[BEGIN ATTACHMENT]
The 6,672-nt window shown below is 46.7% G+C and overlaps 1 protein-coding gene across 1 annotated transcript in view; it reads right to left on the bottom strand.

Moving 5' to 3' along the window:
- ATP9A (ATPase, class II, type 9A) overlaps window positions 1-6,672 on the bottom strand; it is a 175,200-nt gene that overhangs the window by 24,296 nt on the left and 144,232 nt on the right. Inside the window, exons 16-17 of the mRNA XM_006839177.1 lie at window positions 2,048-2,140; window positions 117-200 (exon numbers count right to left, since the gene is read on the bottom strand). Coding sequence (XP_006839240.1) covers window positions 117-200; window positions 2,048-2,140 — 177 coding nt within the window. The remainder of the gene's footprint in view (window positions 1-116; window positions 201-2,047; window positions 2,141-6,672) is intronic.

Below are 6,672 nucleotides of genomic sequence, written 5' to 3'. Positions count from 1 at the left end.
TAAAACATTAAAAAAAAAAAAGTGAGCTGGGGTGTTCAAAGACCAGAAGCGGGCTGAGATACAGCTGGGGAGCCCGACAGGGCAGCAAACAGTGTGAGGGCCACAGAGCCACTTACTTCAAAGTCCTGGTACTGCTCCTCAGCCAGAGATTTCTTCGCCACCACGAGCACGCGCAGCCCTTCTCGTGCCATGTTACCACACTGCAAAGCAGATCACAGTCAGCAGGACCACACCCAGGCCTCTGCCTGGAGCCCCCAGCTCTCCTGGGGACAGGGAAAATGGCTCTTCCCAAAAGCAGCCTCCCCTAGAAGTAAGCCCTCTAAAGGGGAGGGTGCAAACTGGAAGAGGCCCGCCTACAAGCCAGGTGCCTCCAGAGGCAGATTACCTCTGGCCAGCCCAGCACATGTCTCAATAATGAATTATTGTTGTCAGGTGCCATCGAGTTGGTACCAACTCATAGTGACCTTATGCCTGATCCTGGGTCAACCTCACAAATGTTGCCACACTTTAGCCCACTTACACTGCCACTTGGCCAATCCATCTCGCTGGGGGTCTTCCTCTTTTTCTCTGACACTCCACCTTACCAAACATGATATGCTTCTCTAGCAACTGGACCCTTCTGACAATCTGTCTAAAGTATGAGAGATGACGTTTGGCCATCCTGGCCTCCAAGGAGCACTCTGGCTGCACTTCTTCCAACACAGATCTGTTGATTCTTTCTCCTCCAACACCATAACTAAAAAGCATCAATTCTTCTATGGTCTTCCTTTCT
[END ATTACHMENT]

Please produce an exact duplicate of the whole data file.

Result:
The 6,672-nt window shown below is 46.7% G+C and overlaps 1 protein-coding gene across 1 annotated transcript in view; it reads right to left on the bottom strand.

Moving 5' to 3' along the window:
- ATP9A (ATPase, class II, type 9A) overlaps window positions 1-6,672 on the bottom strand; it is a 175,200-nt gene that overhangs the window by 24,296 nt on the left and 144,232 nt on the right. Inside the window, exons 16-17 of the mRNA XM_006839177.1 lie at window positions 2,048-2,140; window positions 117-200 (exon numbers count right to left, since the gene is read on the bottom strand). Coding sequence (XP_006839240.1) covers window positions 117-200; window positions 2,048-2,140 — 177 coding nt within the window. The remainder of the gene's footprint in view (window positions 1-116; window positions 201-2,047; window positions 2,141-6,672) is intronic.

Below are 6,672 nucleotides of genomic sequence, written 5' to 3'. Positions count from 1 at the left end.
TAAAACATTAAAAAAAAAAAAGTGAGCTGGGGTGTTCAAAGACCAGAAGCGGGCTGAGATACAGCTGGGGAGCCCGACAGGGCAGCAAACAGTGTGAGGGCCACAGAGCCACTTACTTCAAAGTCCTGGTACTGCTCCTCAGCCAGAGATTTCTTCGCCACCACGAGCACGCGCAGCCCTTCTCGTGCCATGTTACCACACTGCAAAGCAGATCACAGTCAGCAGGACCACACCCAGGCCTCTGCCTGGAGCCCCCAGCTCTCCTGGGGACAGGGAAAATGGCTCTTCCCAAAAGCAGCCTCCCCTAGAAGTAAGCCCTCTAAAGGGGAGGGTGCAAACTGGAAGAGGCCCGCCTACAAGCCAGGTGCCTCCAGAGGCAGATTACCTCTGGCCAGCCCAGCACATGTCTCAATAATGAATTATTGTTGTCAGGTGCCATCGAGTTGGTACCAACTCATAGTGACCTTATGCCTGATCCTGGGTCAACCTCACAAATGTTGCCACACTTTAGCCCACTTACACTGCCACTTGGCCAATCCATCTCGCTGGGGGTCTTCCTCTTTTTCTCTGACACTCCACCTTACCAAACATGATATGCTTCTCTAGCAACTGGACCCTTCTGACAATCTGTCTAAAGTATGAGAGATGACGTTTGGCCATCCTGGCCTCCAAGGAGCACTCTGGCTGCACTTCTTCCAACACAGATCTGTTGATTCTTTCTCCTCCAACACCATAACTAAAAAGCATCAATTCTTCTATGGTCTTCCTTTCT